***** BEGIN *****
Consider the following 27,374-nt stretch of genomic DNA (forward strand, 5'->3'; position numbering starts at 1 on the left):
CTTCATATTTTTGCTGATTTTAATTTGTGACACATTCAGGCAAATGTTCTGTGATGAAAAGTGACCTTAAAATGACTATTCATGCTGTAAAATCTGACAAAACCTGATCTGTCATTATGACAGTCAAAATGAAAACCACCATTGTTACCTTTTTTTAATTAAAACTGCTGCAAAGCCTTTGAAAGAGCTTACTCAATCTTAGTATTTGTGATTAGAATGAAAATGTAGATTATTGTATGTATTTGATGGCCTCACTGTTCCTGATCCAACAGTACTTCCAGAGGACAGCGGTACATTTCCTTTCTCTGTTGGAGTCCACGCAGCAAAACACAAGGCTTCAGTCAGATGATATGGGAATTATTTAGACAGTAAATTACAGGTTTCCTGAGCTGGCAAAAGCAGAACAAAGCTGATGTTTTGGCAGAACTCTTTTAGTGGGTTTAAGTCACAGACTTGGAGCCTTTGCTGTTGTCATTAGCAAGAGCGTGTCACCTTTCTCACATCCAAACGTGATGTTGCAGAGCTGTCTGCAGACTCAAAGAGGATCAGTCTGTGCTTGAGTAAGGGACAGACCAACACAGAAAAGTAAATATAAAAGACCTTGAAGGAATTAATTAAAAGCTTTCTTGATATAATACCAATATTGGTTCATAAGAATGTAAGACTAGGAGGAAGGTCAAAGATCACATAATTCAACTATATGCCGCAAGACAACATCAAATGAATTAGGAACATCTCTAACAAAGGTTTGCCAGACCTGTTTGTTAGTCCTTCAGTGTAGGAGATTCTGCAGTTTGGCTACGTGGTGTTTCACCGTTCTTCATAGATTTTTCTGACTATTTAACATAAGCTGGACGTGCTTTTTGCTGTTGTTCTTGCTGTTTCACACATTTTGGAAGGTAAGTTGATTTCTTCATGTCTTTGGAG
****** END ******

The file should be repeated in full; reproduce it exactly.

Consider the following 27,374-nt stretch of genomic DNA (forward strand, 5'->3'; position numbering starts at 1 on the left):
CTTCATATTTTTGCTGATTTTAATTTGTGACACATTCAGGCAAATGTTCTGTGATGAAAAGTGACCTTAAAATGACTATTCATGCTGTAAAATCTGACAAAACCTGATCTGTCATTATGACAGTCAAAATGAAAACCACCATTGTTACCTTTTTTTAATTAAAACTGCTGCAAAGCCTTTGAAAGAGCTTACTCAATCTTAGTATTTGTGATTAGAATGAAAATGTAGATTATTGTATGTATTTGATGGCCTCACTGTTCCTGATCCAACAGTACTTCCAGAGGACAGCGGTACATTTCCTTTCTCTGTTGGAGTCCACGCAGCAAAACACAAGGCTTCAGTCAGATGATATGGGAATTATTTAGACAGTAAATTACAGGTTTCCTGAGCTGGCAAAAGCAGAACAAAGCTGATGTTTTGGCAGAACTCTTTTAGTGGGTTTAAGTCACAGACTTGGAGCCTTTGCTGTTGTCATTAGCAAGAGCGTGTCACCTTTCTCACATCCAAACGTGATGTTGCAGAGCTGTCTGCAGACTCAAAGAGGATCAGTCTGTGCTTGAGTAAGGGACAGACCAACACAGAAAAGTAAATATAAAAGACCTTGAAGGAATTAATTAAAAGCTTTCTTGATATAATACCAATATTGGTTCATAAGAATGTAAGACTAGGAGGAAGGTCAAAGATCACATAATTCAACTATATGCCGCAAGACAACATCAAATGAATTAGGAACATCTCTAACAAAGGTTTGCCAGACCTGTTTGTTAGTCCTTCAGTGTAGGAGATTCTGCAGTTTGGCTACGTGGTGTTTCACCGTTCTTCATAGATTTTTCTGACTATTTAACATAAGCTGGACGTGCTTTTTGCTGTTGTTCTTGCTGTTTCACACATTTTGGAAGGTAAGTTGATTTCTTCATGTCTTTGGAG